To the editor:
The opening salvo of senatorial gridlock was delivered by Senator-elect Markey fresh off of his victory in last week’s special election with this declaration relative to the gun-control issue.
“I realize that it’s not easy. It’s going to take an ongoing effort over some time, but I am not going to give up on the issue,” he said. “I have been working on this( issue) for over 20 years and I am going to continue to do so until we have ultimate success.”
I read this with great disappointment despite my earnest desire to see progress in our Massachusetts delegation where compromise to move things along would be the hallmark of new leadership.
The ban on assault weapons is a vital topic for our nation but the senator-elect needs to decide if he will expand on back ground checks as enumerated in the Munchin-Toomey bill, which he incredulously stated he would have supported, or just skirt that requirement and move only to the clamp-down idea of an all-out ban.
The contradiction and feigned attempt to straddle the issue to try to please everyone is not indicative of quality leadership. In effect, before the senator-elect even reaches Washington for a swearing-in , he has thrown the gauntlet on the floor on this issue, and compromise does not appear to be an option.
In another matter, Markey appears to embark with unilateral zeal on an issue that ignores significant progress made at both the federal and state levels. In his list of priorities he cited the need to pass legislation that would “… put Bay State citizens to work building roads, bridges and tunnels.”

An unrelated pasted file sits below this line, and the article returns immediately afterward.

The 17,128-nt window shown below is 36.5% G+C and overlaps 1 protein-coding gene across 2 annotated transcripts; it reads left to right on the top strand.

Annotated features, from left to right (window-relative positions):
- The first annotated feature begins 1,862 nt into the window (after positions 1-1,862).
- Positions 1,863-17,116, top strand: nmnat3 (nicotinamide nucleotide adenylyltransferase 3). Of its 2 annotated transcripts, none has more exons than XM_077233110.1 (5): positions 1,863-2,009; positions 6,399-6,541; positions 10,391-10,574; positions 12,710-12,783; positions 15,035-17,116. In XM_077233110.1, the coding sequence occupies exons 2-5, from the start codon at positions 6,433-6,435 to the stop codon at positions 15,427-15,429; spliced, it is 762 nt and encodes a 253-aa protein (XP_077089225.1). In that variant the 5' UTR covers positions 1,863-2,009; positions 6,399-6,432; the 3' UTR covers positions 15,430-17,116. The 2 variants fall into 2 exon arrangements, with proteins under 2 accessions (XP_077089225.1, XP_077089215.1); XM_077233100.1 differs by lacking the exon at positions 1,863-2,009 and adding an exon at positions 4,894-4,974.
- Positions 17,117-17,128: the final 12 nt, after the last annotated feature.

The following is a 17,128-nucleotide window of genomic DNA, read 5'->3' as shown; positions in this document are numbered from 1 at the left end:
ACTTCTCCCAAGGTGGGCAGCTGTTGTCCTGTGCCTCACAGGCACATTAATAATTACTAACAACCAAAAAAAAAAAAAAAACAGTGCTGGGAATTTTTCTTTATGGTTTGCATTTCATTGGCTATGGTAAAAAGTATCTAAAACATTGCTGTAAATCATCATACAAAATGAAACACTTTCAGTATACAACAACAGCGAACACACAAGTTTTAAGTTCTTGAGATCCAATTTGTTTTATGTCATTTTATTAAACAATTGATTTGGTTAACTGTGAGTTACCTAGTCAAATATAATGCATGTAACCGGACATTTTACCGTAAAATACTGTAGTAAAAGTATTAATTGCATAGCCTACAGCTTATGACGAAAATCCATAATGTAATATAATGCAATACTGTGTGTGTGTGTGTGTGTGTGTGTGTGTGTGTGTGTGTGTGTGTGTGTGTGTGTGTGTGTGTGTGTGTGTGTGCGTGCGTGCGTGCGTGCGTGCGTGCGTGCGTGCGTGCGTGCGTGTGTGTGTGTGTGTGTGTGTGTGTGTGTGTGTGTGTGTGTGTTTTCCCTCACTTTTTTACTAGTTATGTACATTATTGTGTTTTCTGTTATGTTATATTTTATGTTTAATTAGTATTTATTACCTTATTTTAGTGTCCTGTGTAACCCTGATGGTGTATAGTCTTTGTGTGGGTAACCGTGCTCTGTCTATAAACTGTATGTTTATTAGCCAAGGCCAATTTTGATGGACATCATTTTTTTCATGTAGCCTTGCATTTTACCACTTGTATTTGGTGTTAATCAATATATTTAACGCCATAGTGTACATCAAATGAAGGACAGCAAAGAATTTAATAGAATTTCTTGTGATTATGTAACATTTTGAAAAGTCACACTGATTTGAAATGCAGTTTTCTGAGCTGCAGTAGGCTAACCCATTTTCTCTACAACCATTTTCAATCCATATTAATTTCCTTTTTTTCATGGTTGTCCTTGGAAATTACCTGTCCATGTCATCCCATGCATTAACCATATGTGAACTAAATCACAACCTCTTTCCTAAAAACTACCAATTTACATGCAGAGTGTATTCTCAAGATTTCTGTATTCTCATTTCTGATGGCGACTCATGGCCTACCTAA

I think the senator-elect has missed the point that we don’t need to build “more,” but rather, we need to fix the crumbling infrastructure with now have. And this assertion smacks in the face of a compromised resolution just announced last week by a six-member conference committee at Beacon Hill which led to the State House and Senate passing versions of a bill that will help close a projected $118 million deficit facing the Massachusetts Bay Transportation Authority in fiscal 2014 — which starts today. The compromise eliminates the need for faire hikes and service cuts in the transit system.
Lastly, Markey announced the “ …unleashing of a green energy revolution.”
Without any specificity on this initiative which will likely compete with already a heavily ladened structure of restrictive legislation that is detrimental to economic growth we are witnessing the beginnings of a void of representation for the people of Massachusetts.
I remain hopeful though that, some day, the citizenry will deliver to Capitol Hill enlightened leadership in which there is a genuine desire to represent the vital interests of constituents, and an ability to work in partnership with fellow legislators trumps the need for unilateral zeal.
For now, it appears we will have to sit out the next 17 months before there is an opportunity for this dynamic to have a chance to materialize.